Friday, November 7, 2008

Brain-Building Play at DCM

On October 23rd, Jane Healy, Ph.D presented "Your Child's Growing Mind: How Families that Play Together, Build Brains Together" as part of DCM's Just for Grown-Ups lecture series.

Many thanks to those who joined us and we offer special thanks to The Christopher Family Foundation for sponsoring this amazing event!

During the presentation, Dr. Healy discussed how hands-on, open-ended play experiences, like those found at DCM, are essential to children's development.

Experience Shapes the Brain throughout Life
A recent article in The Washington Post states that educators are now looking to neuroscience to offer guidance on what works best in terms of educational strategies. According to the article, the recent revelation that the brain's structure is much more flexible than was previously thought, is helping teachers find ways to create brain-building experiences. In her presentation, Dr. Healy discussed the plasticity of the brain and how experiences indeed shape the brain's development. She states, "New experiences make the brain grow." New experiences strengthen the neurons' potential to take more messages in and send more messages out. This happens, Healy says, as a result of stimulation. We (as children or adults) stimulate our brains and learn when we manipulate ideas and objects.

Brain-building Play
According to Dr. Healy, play is changing. She states that children are becoming more engaged in electronic play that may distort the brain-building process, interrupting development of language, creativity, problem-solving, social interaction skills, and ability to sustain attention. Healy states, "While there is nothing wrong with adding new kinds of play, we need to not forget the power of 3-dimesional, hands-on, object play. These kinds of play experiences stimulate the brain and lay the foundation for children's intellectual, social, emotional and language skills."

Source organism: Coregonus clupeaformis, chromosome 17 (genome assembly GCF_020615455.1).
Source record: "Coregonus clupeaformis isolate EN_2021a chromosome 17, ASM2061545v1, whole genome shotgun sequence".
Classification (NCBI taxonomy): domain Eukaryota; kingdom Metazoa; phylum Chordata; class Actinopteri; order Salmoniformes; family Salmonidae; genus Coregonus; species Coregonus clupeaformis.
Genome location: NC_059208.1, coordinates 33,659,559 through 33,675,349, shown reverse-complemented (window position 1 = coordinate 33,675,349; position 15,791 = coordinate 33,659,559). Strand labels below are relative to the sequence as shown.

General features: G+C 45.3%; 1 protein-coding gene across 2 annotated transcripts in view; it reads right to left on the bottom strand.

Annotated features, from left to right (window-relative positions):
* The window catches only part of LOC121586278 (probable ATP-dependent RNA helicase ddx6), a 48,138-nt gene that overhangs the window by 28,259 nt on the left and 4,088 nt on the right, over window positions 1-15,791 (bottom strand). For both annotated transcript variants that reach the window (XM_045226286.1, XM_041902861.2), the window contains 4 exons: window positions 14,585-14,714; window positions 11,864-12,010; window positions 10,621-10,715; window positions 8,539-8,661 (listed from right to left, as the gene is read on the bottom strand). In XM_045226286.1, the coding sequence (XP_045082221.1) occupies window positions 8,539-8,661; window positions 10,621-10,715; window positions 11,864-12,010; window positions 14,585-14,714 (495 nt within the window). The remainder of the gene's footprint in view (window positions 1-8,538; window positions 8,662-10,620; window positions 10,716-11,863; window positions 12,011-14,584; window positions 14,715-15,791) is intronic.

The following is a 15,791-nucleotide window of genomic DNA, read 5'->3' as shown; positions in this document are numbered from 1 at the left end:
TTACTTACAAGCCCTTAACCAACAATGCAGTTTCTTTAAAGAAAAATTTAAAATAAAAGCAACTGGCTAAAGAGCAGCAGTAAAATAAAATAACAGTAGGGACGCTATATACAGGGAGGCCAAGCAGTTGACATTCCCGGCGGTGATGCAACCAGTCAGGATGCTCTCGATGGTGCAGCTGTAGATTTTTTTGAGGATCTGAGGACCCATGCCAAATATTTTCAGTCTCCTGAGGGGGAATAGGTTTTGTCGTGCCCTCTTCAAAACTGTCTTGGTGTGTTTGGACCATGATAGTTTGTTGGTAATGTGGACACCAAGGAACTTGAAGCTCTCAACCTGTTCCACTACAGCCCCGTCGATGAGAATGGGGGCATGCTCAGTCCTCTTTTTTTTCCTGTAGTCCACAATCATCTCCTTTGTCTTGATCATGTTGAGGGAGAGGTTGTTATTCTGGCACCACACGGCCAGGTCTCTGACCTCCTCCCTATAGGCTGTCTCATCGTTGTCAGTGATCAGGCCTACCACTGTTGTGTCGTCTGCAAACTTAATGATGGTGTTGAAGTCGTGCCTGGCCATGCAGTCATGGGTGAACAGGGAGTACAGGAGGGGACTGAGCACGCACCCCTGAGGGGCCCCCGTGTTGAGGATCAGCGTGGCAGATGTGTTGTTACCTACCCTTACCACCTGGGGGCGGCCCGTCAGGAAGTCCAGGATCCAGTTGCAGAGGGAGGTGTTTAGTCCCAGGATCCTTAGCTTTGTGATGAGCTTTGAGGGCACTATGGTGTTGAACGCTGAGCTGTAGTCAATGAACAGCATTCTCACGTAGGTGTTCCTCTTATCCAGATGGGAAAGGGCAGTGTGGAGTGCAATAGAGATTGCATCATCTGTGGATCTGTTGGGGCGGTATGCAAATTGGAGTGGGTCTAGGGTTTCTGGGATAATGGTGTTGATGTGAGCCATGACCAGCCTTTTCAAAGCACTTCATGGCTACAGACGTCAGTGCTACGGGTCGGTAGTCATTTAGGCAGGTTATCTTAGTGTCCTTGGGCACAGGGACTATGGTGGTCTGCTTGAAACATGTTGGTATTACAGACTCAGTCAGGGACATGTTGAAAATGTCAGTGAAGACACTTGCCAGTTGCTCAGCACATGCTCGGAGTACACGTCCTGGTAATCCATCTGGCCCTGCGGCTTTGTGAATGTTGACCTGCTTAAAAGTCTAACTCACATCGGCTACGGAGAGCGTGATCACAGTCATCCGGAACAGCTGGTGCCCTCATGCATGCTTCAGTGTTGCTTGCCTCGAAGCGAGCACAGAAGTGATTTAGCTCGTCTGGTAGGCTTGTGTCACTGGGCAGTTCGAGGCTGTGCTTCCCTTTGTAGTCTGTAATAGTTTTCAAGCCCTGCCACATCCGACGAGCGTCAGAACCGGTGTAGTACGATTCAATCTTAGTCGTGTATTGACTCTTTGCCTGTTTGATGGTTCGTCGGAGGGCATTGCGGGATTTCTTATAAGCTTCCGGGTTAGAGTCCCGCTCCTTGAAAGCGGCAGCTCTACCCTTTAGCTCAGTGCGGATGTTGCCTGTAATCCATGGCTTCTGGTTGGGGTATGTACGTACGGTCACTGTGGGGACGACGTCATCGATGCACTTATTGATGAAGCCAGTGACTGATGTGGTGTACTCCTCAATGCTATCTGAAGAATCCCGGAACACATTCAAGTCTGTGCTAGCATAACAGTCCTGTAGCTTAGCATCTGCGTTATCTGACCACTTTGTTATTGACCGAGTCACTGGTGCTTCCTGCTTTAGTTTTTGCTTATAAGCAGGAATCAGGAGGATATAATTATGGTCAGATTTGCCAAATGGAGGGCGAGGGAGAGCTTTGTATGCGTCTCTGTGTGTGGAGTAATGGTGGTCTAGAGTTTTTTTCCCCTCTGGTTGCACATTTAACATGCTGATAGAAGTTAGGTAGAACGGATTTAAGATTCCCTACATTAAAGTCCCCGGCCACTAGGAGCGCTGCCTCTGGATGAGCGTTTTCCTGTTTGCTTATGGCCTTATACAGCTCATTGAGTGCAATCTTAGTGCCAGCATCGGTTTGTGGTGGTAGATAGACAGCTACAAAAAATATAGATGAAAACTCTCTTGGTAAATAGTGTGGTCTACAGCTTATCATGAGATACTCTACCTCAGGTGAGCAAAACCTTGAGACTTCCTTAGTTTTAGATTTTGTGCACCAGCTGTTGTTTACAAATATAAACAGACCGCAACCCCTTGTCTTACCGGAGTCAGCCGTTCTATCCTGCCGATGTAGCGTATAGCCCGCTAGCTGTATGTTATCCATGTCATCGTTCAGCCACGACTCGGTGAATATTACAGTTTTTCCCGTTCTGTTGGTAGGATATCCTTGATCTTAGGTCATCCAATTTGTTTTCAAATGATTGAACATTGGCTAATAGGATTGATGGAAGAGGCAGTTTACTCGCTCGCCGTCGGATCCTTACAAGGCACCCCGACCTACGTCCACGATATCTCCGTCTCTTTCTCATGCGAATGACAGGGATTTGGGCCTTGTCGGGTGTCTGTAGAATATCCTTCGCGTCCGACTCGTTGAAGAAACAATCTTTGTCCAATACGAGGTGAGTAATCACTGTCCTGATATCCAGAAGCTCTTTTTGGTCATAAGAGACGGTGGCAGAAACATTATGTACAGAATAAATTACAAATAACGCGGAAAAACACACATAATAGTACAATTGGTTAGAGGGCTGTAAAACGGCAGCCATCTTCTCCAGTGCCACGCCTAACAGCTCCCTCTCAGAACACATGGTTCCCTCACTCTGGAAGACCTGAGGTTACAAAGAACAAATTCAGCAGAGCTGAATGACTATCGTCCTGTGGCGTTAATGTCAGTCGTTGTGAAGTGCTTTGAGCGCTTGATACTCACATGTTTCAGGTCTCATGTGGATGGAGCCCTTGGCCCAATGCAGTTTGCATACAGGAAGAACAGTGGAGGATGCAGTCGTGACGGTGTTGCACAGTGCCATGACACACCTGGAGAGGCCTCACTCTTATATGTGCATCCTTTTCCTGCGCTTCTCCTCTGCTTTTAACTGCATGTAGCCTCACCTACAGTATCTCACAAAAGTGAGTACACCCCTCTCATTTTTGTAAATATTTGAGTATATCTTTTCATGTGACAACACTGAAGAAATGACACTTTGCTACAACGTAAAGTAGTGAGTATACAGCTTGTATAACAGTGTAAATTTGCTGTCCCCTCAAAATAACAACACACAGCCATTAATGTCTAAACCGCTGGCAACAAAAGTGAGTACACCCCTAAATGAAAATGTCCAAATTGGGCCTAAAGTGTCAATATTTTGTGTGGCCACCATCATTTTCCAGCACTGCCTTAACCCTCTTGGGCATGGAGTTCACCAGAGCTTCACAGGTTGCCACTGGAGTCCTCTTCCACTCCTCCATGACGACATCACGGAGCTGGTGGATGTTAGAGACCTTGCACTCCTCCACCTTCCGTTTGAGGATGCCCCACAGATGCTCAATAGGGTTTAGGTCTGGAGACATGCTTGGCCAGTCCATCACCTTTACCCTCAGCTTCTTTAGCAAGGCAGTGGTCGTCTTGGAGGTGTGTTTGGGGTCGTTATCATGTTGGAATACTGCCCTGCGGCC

Fufilling Children's Need for Brain-building Play at DCM

In today’s world, the type of objects children are playing with and the stimulation they get in return are different than in the past. These different experiences affect how the growing brain "wires itself." Electronic toys and technology provides children with new and different experiences, but Dr. Healy stresses that, "a balance needs to be struck between these experiences and those 3-dimensional, open-ended, hands-on play experiences necessary for children's development." DCM is filled with "brain-building play experiences" for children and families. Healy encourages parents to visit the museum because it is filled with "simple little things" that build children's brains and allow for open-ended, child-centered play. "The very best play is 90 % child and 10% toy," says Healy. "Families there (at DCM) together can learn to play, release stress, build brains...and clearly I think the children's museum is a fabulous place."

To hear Dr. Healy's entire presentation, please click here:

Save the Date!
Join us on: Thursday, January 22nd, 2009

Lilian Katz, Ph.D
International Leader in Early Childhood Education
as she presents,

"Nurture Learning by Developing Children's Innate Dispositions"

Fees: Advance Sale - $15 members/$20 non-members
Day of Presentation - $20 members/$25 non-members

To register, call (630) 637-8000.

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